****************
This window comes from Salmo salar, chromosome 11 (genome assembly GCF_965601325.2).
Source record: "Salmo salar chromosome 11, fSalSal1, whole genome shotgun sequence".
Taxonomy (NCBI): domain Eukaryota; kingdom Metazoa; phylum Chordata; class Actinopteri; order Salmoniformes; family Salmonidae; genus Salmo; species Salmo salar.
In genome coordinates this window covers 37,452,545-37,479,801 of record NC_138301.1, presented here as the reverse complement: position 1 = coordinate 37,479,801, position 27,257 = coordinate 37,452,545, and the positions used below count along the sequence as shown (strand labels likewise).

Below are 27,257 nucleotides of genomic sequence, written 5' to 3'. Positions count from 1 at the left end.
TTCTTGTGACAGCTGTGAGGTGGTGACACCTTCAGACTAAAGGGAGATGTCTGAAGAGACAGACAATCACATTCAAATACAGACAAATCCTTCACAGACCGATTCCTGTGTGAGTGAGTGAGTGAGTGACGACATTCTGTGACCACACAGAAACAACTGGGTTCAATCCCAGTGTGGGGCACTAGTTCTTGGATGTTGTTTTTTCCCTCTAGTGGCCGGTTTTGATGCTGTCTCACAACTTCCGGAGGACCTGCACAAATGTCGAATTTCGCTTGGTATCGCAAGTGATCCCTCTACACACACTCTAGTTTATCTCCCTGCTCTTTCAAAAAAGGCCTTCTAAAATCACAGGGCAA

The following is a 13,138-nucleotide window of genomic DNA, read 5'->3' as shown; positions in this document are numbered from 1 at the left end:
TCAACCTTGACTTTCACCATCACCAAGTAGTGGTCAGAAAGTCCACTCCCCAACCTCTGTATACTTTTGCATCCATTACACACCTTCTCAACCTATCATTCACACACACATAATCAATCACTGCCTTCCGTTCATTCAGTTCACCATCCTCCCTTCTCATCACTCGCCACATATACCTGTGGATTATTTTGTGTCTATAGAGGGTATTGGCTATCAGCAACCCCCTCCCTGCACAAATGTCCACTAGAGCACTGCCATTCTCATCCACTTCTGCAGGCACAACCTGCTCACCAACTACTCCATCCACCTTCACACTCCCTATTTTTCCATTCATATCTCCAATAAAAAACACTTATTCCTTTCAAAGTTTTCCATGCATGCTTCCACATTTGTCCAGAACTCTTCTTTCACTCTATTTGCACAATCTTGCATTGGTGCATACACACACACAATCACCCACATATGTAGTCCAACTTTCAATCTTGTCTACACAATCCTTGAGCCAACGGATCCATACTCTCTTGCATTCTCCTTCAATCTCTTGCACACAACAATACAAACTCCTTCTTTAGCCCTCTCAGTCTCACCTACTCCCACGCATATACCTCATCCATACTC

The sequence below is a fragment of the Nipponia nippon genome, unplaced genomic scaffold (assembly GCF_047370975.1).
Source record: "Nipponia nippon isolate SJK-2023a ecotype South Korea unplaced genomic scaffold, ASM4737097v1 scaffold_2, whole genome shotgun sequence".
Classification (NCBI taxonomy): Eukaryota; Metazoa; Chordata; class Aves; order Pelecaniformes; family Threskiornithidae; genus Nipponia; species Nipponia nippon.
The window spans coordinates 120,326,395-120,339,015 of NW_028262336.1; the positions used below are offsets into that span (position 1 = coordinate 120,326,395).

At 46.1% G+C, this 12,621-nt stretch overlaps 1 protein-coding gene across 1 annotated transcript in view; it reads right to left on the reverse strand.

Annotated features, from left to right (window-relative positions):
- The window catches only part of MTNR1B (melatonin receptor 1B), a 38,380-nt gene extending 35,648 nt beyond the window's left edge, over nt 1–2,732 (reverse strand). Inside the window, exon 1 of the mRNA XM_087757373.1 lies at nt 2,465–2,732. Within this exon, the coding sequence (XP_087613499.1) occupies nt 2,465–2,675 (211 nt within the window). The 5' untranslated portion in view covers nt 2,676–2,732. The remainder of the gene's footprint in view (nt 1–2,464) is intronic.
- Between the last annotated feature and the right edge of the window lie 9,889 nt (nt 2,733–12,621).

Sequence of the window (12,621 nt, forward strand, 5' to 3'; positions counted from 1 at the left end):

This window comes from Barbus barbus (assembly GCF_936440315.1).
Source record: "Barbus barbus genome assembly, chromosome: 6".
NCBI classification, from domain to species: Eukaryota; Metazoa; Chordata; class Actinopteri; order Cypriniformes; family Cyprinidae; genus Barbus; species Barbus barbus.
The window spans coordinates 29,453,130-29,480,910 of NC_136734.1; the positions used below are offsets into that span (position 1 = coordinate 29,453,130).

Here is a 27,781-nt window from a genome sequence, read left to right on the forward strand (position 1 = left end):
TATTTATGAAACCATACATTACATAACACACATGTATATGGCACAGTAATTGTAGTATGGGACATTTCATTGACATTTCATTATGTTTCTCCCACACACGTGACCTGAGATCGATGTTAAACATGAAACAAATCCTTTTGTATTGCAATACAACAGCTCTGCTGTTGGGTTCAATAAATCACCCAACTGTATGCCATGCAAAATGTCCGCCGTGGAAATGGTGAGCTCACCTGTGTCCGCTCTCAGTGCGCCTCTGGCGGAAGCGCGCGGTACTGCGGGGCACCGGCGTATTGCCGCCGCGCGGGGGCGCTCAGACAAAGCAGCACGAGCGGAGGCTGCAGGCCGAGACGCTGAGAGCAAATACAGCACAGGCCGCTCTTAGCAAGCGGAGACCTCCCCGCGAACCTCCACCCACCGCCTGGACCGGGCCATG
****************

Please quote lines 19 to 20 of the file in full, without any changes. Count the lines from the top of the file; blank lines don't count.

Source record: "Barbus barbus genome assembly, chromosome: 6".
NCBI classification, from domain to species: Eukaryota; Metazoa; Chordata; class Actinopteri; order Cypriniformes; family Cyprinidae; genus Barbus; species Barbus barbus.